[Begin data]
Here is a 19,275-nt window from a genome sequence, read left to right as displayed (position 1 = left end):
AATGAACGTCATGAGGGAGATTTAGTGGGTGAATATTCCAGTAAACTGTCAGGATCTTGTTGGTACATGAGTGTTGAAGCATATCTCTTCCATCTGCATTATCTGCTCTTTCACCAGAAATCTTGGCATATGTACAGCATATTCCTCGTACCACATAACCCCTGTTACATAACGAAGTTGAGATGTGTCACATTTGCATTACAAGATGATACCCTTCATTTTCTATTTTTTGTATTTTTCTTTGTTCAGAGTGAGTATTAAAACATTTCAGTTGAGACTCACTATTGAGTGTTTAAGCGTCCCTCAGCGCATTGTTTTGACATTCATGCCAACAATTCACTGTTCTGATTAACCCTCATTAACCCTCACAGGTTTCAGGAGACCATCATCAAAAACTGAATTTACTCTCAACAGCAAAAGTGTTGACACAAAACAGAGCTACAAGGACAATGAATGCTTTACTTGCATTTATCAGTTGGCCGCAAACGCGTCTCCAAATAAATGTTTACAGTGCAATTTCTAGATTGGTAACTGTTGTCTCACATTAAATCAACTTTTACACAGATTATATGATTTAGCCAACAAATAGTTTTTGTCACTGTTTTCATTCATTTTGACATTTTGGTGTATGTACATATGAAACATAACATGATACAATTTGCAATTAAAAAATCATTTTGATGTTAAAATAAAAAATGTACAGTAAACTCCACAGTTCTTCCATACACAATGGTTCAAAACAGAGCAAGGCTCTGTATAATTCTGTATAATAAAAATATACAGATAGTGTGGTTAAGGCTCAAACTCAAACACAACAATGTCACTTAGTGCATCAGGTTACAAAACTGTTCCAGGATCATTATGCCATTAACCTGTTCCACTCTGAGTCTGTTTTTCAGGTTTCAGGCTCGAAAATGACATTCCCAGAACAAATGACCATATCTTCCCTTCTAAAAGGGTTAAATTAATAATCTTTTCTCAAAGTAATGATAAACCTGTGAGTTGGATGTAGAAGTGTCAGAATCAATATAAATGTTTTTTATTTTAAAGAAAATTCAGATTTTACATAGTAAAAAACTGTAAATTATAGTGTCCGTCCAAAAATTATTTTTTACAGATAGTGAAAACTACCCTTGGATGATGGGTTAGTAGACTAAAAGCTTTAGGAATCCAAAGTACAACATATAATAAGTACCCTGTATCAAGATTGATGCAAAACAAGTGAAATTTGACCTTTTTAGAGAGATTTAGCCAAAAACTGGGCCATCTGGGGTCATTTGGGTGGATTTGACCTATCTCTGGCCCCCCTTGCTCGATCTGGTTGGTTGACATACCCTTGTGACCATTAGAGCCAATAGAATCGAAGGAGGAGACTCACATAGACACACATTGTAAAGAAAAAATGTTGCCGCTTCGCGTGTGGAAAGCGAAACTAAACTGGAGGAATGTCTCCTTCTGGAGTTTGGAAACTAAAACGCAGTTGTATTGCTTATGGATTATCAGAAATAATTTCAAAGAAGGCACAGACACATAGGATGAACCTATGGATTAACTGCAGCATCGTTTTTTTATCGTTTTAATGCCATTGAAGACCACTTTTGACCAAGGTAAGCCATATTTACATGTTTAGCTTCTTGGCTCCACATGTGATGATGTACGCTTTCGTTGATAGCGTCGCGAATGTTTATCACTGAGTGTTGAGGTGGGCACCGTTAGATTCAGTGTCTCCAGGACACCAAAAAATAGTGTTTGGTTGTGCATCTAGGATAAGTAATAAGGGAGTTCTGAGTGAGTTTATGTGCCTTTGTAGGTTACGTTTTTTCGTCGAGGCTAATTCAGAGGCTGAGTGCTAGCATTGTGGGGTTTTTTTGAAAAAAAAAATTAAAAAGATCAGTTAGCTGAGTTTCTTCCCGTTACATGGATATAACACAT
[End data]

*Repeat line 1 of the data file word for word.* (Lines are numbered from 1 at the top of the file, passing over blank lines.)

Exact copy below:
Here is a 19,275-nt window from a genome sequence, read left to right as displayed (position 1 = left end):